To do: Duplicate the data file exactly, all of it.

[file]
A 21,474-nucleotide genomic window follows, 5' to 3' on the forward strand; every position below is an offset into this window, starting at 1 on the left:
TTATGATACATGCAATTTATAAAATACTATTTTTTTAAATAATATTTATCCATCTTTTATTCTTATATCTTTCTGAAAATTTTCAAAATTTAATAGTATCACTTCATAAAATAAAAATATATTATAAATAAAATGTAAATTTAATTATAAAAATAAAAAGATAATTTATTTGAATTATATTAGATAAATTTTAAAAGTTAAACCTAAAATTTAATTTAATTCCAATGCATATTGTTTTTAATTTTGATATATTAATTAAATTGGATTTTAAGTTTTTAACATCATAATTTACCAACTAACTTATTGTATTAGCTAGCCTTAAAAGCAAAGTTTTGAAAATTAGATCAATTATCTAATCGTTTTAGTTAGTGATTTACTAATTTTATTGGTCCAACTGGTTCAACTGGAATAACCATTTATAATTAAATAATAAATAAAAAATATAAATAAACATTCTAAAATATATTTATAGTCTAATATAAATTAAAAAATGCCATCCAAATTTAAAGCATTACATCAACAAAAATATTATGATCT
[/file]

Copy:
A 21,474-nucleotide genomic window follows, 5' to 3' on the forward strand; every position below is an offset into this window, starting at 1 on the left:
TTATGATACATGCAATTTATAAAATACTATTTTTTTAAATAATATTTATCCATCTTTTATTCTTATATCTTTCTGAAAATTTTCAAAATTTAATAGTATCACTTCATAAAATAAAAATATATTATAAATAAAATGTAAATTTAATTATAAAAATAAAAAGATAATTTATTTGAATTATATTAGATAAATTTTAAAAGTTAAACCTAAAATTTAATTTAATTCCAATGCATATTGTTTTTAATTTTGATATATTAATTAAATTGGATTTTAAGTTTTTAACATCATAATTTACCAACTAACTTATTGTATTAGCTAGCCTTAAAAGCAAAGTTTTGAAAATTAGATCAATTATCTAATCGTTTTAGTTAGTGATTTACTAATTTTATTGGTCCAACTGGTTCAACTGGAATAACCATTTATAATTAAATAATAAATAAAAAATATAAATAAACATTCTAAAATATATTTATAGTCTAATATAAATTAAAAAATGCCATCCAAATTTAAAGCATTACATCAACAAAAATATTATGATCT